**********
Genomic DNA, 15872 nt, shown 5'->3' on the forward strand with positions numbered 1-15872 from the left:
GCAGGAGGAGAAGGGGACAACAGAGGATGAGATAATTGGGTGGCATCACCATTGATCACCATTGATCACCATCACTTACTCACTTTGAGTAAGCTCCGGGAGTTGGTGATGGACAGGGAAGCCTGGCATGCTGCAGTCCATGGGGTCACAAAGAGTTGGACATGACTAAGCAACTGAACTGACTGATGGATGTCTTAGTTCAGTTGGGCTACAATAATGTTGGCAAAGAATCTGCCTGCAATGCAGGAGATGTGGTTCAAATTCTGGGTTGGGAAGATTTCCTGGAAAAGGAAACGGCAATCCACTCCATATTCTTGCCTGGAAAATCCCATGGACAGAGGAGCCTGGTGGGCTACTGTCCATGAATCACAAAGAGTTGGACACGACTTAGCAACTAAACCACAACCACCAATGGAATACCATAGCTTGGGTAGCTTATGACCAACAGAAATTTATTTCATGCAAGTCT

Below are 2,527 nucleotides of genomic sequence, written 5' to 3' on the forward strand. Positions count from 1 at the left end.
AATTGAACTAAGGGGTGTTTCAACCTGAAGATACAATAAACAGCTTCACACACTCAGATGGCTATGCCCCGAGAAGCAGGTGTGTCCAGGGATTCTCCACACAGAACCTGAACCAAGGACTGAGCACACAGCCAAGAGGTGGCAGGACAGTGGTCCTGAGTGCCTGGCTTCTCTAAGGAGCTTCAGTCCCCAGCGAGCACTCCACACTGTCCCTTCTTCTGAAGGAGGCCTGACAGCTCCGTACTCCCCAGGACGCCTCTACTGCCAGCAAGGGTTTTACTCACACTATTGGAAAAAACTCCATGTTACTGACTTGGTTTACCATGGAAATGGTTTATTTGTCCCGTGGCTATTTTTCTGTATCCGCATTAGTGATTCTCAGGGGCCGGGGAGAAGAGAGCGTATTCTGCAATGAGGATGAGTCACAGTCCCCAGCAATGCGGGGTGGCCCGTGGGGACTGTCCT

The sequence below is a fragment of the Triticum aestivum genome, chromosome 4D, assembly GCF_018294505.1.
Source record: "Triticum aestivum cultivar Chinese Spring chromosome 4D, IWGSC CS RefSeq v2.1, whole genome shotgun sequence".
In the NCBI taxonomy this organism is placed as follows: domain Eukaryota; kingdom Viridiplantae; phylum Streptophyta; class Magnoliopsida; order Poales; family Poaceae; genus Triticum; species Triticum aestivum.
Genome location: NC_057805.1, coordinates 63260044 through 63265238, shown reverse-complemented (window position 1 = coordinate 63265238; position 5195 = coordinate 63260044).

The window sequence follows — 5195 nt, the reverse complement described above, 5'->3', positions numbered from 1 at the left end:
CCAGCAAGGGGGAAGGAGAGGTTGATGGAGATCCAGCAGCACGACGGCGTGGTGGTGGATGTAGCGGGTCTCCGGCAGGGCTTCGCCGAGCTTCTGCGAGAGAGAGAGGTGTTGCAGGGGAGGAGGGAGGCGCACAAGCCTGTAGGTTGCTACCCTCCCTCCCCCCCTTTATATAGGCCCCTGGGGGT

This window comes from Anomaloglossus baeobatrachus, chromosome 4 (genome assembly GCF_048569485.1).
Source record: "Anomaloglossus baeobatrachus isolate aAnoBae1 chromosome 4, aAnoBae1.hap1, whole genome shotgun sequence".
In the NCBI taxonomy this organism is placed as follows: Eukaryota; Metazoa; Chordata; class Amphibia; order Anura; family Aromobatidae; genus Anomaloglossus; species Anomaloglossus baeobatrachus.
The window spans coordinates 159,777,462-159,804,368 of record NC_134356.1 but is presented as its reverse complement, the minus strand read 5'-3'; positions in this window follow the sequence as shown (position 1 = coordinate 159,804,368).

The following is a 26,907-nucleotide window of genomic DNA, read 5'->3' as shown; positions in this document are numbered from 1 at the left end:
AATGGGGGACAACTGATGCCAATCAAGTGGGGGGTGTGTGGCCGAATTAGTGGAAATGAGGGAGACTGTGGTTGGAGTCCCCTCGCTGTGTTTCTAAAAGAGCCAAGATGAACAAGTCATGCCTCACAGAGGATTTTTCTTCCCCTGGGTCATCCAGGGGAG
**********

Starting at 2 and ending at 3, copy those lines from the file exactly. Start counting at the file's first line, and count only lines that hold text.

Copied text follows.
GCAGGAGGAGAAGGGGACAACAGAGGATGAGATAATTGGGTGGCATCACCATTGATCACCATTGATCACCATCACTTACTCACTTTGAGTAAGCTCCGGGAGTTGGTGATGGACAGGGAAGCCTGGCATGCTGCAGTCCATGGGGTCACAAAGAGTTGGACATGACTAAGCAACTGAACTGACTGATGGATGTCTTAGTTCAGTTGGGCTACAATAATGTTGGCAAAGAATCTGCCTGCAATGCAGGAGATGTGGTTCAAATTCTGGGTTGGGAAGATTTCCTGGAAAAGGAAACGGCAATCCACTCCATATTCTTGCCTGGAAAATCCCATGGACAGAGGAGCCTGGTGGGCTACTGTCCATGAATCACAAAGAGTTGGACACGACTTAGCAACTAAACCACAACCACCAATGGAATACCATAGCTTGGGTAGCTTATGACCAACAGAAATTTATTTCATGCAAGTCT

Below are 2,527 nucleotides of genomic sequence, written 5' to 3' on the forward strand. Positions count from 1 at the left end.